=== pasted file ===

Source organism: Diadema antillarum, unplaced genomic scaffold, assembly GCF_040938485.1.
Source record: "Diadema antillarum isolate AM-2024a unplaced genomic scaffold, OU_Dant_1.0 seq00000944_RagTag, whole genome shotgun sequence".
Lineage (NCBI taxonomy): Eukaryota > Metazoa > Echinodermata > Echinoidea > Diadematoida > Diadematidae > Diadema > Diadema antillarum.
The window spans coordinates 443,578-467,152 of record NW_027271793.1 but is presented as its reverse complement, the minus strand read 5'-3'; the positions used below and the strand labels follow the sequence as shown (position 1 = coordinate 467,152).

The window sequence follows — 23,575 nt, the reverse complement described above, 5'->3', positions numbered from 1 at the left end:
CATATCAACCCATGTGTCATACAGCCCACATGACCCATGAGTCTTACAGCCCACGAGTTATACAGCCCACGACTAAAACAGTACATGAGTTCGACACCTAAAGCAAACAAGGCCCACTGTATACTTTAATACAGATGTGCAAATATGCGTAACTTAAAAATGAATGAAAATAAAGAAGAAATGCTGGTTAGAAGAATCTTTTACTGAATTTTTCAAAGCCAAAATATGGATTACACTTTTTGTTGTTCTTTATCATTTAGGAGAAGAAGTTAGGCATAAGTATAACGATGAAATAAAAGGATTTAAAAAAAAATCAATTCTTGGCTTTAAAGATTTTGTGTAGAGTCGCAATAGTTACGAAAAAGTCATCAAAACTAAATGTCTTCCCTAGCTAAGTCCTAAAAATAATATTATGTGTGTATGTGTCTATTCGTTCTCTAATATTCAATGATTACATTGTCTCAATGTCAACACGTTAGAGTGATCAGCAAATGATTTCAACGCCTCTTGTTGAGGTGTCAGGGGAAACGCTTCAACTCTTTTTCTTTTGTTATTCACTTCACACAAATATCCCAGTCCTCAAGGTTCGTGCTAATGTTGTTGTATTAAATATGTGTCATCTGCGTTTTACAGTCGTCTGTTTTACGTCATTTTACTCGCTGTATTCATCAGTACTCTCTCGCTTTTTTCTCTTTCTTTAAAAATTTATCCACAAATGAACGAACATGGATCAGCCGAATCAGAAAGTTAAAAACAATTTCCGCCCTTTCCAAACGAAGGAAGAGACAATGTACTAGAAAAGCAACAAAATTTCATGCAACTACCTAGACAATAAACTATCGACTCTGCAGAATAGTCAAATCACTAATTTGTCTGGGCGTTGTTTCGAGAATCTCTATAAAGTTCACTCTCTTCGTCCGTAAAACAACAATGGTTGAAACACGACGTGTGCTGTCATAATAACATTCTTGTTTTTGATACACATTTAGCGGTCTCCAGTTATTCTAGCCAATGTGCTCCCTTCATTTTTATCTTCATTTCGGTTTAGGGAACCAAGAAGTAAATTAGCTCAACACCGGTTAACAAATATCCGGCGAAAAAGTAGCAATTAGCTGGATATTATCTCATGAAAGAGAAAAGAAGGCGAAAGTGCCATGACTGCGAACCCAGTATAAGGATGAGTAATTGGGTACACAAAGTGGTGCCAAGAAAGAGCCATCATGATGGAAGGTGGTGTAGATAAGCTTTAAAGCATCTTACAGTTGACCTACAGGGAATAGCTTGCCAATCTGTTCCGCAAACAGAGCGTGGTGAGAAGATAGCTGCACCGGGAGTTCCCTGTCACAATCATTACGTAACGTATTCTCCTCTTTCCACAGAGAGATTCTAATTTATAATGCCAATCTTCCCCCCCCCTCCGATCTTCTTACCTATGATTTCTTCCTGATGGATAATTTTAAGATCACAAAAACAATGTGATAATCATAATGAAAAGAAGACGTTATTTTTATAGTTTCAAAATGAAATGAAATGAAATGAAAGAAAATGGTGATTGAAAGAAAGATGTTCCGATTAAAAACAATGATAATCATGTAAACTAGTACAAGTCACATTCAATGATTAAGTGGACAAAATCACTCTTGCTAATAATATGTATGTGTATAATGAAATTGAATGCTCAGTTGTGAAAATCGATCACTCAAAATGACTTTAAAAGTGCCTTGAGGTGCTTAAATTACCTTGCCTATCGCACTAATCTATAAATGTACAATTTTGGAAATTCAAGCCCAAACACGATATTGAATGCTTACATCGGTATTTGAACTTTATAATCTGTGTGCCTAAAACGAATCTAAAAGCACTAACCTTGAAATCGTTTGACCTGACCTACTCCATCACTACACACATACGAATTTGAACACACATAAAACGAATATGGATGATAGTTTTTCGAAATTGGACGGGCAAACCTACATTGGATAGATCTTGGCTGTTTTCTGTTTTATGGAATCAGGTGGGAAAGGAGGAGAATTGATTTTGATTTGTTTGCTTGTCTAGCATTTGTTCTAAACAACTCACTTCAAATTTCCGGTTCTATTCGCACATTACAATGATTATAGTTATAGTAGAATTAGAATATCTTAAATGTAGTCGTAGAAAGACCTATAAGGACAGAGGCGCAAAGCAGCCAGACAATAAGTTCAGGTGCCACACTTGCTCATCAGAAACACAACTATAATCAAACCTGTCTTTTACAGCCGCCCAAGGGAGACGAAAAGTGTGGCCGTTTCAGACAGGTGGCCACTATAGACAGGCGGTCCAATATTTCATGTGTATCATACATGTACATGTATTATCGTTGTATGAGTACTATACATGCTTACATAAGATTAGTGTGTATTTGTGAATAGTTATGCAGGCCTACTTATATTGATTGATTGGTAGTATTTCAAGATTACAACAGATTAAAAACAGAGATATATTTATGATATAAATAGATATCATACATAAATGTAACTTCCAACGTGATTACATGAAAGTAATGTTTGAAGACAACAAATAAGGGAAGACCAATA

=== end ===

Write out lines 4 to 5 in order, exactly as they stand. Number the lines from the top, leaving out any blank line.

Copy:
The window spans coordinates 443,578-467,152 of record NW_027271793.1 but is presented as its reverse complement, the minus strand read 5'-3'; the positions used below and the strand labels follow the sequence as shown (position 1 = coordinate 467,152).

The window sequence follows — 23,575 nt, the reverse complement described above, 5'->3', positions numbered from 1 at the left end: